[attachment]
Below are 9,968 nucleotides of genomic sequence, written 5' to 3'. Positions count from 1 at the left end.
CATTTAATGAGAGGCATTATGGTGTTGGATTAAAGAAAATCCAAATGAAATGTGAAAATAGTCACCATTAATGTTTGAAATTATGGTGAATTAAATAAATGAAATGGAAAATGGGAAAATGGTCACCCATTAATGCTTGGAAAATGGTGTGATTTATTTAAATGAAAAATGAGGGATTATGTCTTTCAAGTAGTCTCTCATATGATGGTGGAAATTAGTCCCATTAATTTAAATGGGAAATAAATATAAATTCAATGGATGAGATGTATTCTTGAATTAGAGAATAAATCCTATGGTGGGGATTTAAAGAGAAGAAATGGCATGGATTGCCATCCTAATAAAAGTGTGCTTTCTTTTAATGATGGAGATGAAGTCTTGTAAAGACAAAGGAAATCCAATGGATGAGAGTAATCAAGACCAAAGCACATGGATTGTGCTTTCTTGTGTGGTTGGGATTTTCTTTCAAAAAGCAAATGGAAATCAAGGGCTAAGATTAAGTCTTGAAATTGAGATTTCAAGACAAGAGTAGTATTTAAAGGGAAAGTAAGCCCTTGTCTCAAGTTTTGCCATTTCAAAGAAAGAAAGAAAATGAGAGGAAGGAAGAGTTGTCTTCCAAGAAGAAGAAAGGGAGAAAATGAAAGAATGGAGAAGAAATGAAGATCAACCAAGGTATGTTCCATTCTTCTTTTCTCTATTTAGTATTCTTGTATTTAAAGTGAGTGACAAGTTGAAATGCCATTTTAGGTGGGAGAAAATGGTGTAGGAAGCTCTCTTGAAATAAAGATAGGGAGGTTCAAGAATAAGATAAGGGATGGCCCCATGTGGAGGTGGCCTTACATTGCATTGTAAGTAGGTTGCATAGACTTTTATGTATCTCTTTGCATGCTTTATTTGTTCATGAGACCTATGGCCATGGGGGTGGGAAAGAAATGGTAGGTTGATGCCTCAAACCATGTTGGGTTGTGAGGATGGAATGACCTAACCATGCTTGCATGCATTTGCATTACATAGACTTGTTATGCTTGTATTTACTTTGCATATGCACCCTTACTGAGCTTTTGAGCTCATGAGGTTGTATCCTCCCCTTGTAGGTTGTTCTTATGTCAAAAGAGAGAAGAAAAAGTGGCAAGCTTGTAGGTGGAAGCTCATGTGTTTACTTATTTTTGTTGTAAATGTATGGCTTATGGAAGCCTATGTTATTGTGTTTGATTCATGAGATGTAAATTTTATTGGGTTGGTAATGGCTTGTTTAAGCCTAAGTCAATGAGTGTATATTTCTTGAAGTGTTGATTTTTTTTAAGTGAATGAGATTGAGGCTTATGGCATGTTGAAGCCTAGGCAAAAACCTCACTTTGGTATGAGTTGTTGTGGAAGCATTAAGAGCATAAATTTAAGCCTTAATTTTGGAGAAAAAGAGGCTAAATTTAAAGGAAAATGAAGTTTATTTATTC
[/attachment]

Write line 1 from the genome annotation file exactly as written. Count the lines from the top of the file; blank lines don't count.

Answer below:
Below are 9,968 nucleotides of genomic sequence, written 5' to 3'. Positions count from 1 at the left end.